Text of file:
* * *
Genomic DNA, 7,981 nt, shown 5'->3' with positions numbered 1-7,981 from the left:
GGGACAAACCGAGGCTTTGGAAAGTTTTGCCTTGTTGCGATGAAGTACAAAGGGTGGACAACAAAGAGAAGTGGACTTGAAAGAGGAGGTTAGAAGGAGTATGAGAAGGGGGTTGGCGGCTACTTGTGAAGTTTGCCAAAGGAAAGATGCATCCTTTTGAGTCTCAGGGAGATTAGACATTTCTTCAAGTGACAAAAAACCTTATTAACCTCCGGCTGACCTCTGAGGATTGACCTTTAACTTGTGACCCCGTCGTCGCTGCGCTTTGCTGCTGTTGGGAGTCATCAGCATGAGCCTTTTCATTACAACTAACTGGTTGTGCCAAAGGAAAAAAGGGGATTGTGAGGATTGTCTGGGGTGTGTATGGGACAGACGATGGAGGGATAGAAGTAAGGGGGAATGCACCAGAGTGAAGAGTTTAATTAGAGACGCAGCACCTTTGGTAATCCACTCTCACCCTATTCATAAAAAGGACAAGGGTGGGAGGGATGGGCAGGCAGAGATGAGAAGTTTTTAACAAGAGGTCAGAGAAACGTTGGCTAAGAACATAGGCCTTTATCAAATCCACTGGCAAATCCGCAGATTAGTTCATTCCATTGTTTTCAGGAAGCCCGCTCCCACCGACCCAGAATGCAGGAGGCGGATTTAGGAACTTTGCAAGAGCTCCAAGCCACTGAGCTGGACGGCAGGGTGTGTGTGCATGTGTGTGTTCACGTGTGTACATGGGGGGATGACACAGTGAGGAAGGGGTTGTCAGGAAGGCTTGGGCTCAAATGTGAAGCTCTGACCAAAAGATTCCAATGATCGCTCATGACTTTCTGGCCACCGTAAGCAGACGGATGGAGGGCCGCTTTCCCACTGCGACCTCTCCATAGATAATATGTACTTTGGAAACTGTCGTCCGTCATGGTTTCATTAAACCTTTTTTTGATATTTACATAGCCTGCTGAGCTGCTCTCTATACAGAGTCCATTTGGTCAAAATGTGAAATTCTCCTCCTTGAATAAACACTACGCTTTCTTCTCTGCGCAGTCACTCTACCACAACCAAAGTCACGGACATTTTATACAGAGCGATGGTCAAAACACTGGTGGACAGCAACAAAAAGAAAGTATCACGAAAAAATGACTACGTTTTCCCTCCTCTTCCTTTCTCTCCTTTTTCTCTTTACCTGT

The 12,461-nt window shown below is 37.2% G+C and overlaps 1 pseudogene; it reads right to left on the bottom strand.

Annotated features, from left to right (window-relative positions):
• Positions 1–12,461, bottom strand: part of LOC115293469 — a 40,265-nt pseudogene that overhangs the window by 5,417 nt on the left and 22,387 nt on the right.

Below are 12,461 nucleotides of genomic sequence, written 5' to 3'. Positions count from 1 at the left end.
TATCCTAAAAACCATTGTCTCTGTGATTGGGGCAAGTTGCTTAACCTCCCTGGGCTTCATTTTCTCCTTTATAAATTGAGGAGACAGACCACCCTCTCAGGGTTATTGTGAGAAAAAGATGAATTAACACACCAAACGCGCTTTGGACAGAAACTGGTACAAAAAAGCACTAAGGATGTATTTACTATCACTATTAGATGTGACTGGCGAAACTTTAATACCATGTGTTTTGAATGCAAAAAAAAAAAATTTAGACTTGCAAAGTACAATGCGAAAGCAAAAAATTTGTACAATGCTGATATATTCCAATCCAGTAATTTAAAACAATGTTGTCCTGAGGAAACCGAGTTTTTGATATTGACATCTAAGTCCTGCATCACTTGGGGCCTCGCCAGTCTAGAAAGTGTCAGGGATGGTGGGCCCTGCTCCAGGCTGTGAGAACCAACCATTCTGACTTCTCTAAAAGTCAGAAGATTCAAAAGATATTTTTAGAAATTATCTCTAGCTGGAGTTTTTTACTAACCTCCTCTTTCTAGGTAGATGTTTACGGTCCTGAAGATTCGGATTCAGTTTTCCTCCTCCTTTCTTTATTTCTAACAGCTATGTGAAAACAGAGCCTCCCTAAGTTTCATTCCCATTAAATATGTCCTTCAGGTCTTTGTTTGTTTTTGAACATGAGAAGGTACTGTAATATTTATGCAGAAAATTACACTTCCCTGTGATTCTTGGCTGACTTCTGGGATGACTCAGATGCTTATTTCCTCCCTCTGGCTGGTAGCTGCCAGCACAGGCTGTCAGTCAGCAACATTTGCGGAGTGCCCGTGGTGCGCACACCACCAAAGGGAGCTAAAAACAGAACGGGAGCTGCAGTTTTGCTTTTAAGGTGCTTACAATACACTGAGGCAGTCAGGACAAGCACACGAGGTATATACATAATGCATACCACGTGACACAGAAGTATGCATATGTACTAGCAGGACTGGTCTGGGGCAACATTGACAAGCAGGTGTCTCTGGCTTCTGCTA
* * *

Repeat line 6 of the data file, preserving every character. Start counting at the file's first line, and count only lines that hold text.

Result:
Below are 12,461 nucleotides of genomic sequence, written 5' to 3'. Positions count from 1 at the left end.